Beginning in January 1928, the Globe and News Herald added radio broadcast schedules to their daily features. That year, the U.S. Commerce Department issued General Order 40, which classified stations as local, regional or clear. The “On the Air” column listed clear channel stations across the country with their nightly programs. There were no networks then, but some stations linked up to carry musical programs such as the Philco Hour or the Barn Dance.
By the 1930s, radio networks had formed, providing regular programming. Musical variety shows were common, as were comedy shows, initially in a 15-minute format, then growing to 30 minutes. For more than 20 years, Tuesday nights were set aside for national favorite “Fibber McGee and Molly.”
In Chicago, vaudevillians Jim and Marian Jordan began working for WENR in 1927 on two situation comedy programs: “The Luke and Mirandy Farm Report” and “The Smith Family.” Jim’s character told tall tales while Marian’s was a long-suffering wife. Those stock characters laid the groundwork for their later success.
When they moved to WMAQ in Chicago in 1931, they gained notice with “Smackout,” which ran until 1935. It revolved around a little country store with four characters, all voiced by Jim and Marian. The store’s owner told stories interspersed with vocal duets, which Marian accompanied on piano. Their signature gag was a customer asking for a product and the owner replying he was “smack out” of that. While “Smackout” was a local Chicago program, it made one significant fan — Henrietta Johnson Lewis. She was part of the family that owned the Johnson Wax Co. At the time the company was looking to sponsor a program on a national network.
In 1935, Johnson Wax sponsored a new program starring the couple who brought along their writer, Don Quinn. The broadcast was carried by the NBC network during its 21-year run. With a corporate sponsor the production company grew to include more actors, a studio orchestra and announcer.
The couple portrayed Fibber McGee and his wife, Molly, who lived at 79 Wistful Vista in a Middle American town. Fibber could be relied upon to get into all kinds of situations, including get-rich-quick schemes or by stretching the truth. Molly would attempt to keep him on the straight and narrow, usually after the fact. Stock characters made regular appearances and could be depended upon to help Fibber concoct a plan or to confound him.
For most of the series, Don Quinn was the sole staff writer. It began as a variety program of music and skits. Over time it evolved into a half-hour situation comedy. Quinn created running gags like those in “Smackout.” Audiences anticipated favorites. Fibber would use the phone and talk with the chatty operator, Myrtle. Conversations began, “Oooooh, is that you, Myrt? How’s every little thing?” and go on from there.
As the show moved toward the midshow commercial, announcer Harlow Wilcox would join the skit and use some part of the conversation to begin talking about Johnson Wax products. It became such a regular feature that Fibber talked about “Waxy” Wilcox, who could only talk about Johnson Wax products.
But the classic gag was “Fibber McGee’s closet.” It first ran on March 5, 1940, in an episode, “Cleaning the Closet.” When Fibber was hunting his dictionary, he remembered it was in the hall closet. Molly opened the door only to be buried beneath a mountain of stuff. For the sound man, it was the perfect vehicle to create a cacophony of crashes, bangs, booms, breaking glass, rattles and one last item falling just when it seemed to be over. They were careful not to overuse the gag. Over its 21-year run, it appeared 128 times. Each time Fibber would conclude, “I gotta clean out that closet one of these days.” However, the most shocking turn was on the March 11, 1947, program. Once more, the story led to the hall closet. It opened — to complete silence. Fibber had cleaned out the closet, though it grew cluttered again.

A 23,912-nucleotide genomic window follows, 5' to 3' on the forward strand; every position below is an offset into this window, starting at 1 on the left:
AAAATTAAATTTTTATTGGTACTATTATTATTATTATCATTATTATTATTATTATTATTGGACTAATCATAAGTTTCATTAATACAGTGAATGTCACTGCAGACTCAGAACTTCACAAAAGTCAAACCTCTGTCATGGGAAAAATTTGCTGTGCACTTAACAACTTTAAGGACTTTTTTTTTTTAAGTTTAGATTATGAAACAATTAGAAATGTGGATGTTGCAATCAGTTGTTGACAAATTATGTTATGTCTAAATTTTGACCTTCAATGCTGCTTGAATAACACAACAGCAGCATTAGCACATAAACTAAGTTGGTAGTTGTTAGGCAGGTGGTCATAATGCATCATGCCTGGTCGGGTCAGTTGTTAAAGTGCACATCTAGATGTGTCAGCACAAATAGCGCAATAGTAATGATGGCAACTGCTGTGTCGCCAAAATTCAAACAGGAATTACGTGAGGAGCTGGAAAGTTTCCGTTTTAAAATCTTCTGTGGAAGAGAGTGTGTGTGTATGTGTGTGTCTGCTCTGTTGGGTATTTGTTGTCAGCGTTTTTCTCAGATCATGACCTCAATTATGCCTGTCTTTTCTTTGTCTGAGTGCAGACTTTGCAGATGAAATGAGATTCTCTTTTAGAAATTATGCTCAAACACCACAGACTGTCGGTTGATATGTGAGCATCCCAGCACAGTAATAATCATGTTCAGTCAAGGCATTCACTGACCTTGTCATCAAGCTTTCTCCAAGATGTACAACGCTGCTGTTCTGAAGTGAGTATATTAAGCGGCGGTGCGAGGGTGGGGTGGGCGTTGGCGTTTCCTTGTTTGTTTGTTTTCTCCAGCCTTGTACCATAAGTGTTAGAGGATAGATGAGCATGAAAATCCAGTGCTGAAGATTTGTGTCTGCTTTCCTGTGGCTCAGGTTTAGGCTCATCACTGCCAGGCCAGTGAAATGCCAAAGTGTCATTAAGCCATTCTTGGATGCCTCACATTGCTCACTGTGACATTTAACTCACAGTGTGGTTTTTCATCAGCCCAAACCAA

The verbal repartee between Fibber and Molly led to some expressions entering popular discourse, such as Molly’s rejoinder to Fibber’s exaggerations, “T’ain’t funny, McGee.” Conversations between the two often involved two-line jokes such as this: Molly tells Fibber, “That man winked at me as we walked by.” Fibber doesn’t miss a beat, “Well, we all make mistakes.” Deliberate misunderstanding of figures of speech were a regular feature when the McGees talked with Mayor LaTrivia, who would leave in a huff after trying to make the couple understand a phrase. When asked the time, it’s always half past.
The show became a national sensation by 1938, rated No. 1 for several years, often trading first place with Bob Hope’s show. Four movies were made in the 1940s with their characters also co-starring Edgar Bergen with Charlie McCarthy as well as Lucille Ball and Mary Livingstone (Jack Benny’s wife). The program moved from weekly to a nightly 15-minute format in 1953 due to Marian’s ill health. The change also reflected the changing entertainment scene as television became available. Three years later, the 15-minute programs ended, though a five minute short lasted for two more years. NBC tried to create a TV show with a new cast based on the couple in 1959. It didn’t last a season.
Marian Jordan died in 1961. Jim made a couple of TV and movie appearances in the early 1970s and recreated the famous hall closet gag for an AARP ad. Jim died in 1988, at age 91. Jim and Marion Jordan were broadcast pioneers who entertained the nation and laid the foundation for the situation comedy format in radio and television.
Bill Caldwell is the retired librarian at The Joplin Globe. If you have a question you’d like him to research, send an email to firstname.lastname@example.org or leave a message at 417-627-7261.